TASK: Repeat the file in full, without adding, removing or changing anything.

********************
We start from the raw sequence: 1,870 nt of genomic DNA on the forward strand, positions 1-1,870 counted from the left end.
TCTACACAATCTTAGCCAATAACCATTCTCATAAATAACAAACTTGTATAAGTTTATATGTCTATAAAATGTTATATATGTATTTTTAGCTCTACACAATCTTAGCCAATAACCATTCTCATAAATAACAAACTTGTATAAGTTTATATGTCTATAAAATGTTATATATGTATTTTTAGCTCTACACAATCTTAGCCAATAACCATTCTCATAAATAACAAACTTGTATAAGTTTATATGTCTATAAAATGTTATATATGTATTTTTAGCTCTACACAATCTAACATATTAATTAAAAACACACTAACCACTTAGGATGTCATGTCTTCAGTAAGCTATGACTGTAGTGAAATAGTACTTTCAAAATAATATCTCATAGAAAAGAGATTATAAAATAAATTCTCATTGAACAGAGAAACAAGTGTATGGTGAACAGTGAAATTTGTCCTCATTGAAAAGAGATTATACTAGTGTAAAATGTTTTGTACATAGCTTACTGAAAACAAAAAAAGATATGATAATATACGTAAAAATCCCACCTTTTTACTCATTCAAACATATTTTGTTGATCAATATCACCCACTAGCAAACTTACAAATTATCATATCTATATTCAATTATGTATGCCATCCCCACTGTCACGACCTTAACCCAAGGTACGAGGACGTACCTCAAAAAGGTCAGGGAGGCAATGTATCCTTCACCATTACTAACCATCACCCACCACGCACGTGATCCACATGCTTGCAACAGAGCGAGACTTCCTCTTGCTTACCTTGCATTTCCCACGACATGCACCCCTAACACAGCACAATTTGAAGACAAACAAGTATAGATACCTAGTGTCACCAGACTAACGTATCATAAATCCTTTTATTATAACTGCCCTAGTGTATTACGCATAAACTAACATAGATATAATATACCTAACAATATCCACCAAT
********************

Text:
We start from the raw sequence: 1,870 nt of genomic DNA on the forward strand, positions 1-1,870 counted from the left end.
TCTACACAATCTTAGCCAATAACCATTCTCATAAATAACAAACTTGTATAAGTTTATATGTCTATAAAATGTTATATATGTATTTTTAGCTCTACACAATCTTAGCCAATAACCATTCTCATAAATAACAAACTTGTATAAGTTTATATGTCTATAAAATGTTATATATGTATTTTTAGCTCTACACAATCTTAGCCAATAACCATTCTCATAAATAACAAACTTGTATAAGTTTATATGTCTATAAAATGTTATATATGTATTTTTAGCTCTACACAATCTAACATATTAATTAAAAACACACTAACCACTTAGGATGTCATGTCTTCAGTAAGCTATGACTGTAGTGAAATAGTACTTTCAAAATAATATCTCATAGAAAAGAGATTATAAAATAAATTCTCATTGAACAGAGAAACAAGTGTATGGTGAACAGTGAAATTTGTCCTCATTGAAAAGAGATTATACTAGTGTAAAATGTTTTGTACATAGCTTACTGAAAACAAAAAAAGATATGATAATATACGTAAAAATCCCACCTTTTTACTCATTCAAACATATTTTGTTGATCAATATCACCCACTAGCAAACTTACAAATTATCATATCTATATTCAATTATGTATGCCATCCCCACTGTCACGACCTTAACCCAAGGTACGAGGACGTACCTCAAAAAGGTCAGGGAGGCAATGTATCCTTCACCATTACTAACCATCACCCACCACGCACGTGATCCACATGCTTGCAACAGAGCGAGACTTCCTCTTGCTTACCTTGCATTTCCCACGACATGCACCCCTAACACAGCACAATTTGAAGACAAACAAGTATAGATACCTAGTGTCACCAGACTAACGTATCATAAATCCTTTTATTATAACTGCCCTAGTGTATTACGCATAAACTAACATAGATATAATATACCTAACAATATCCACCAAT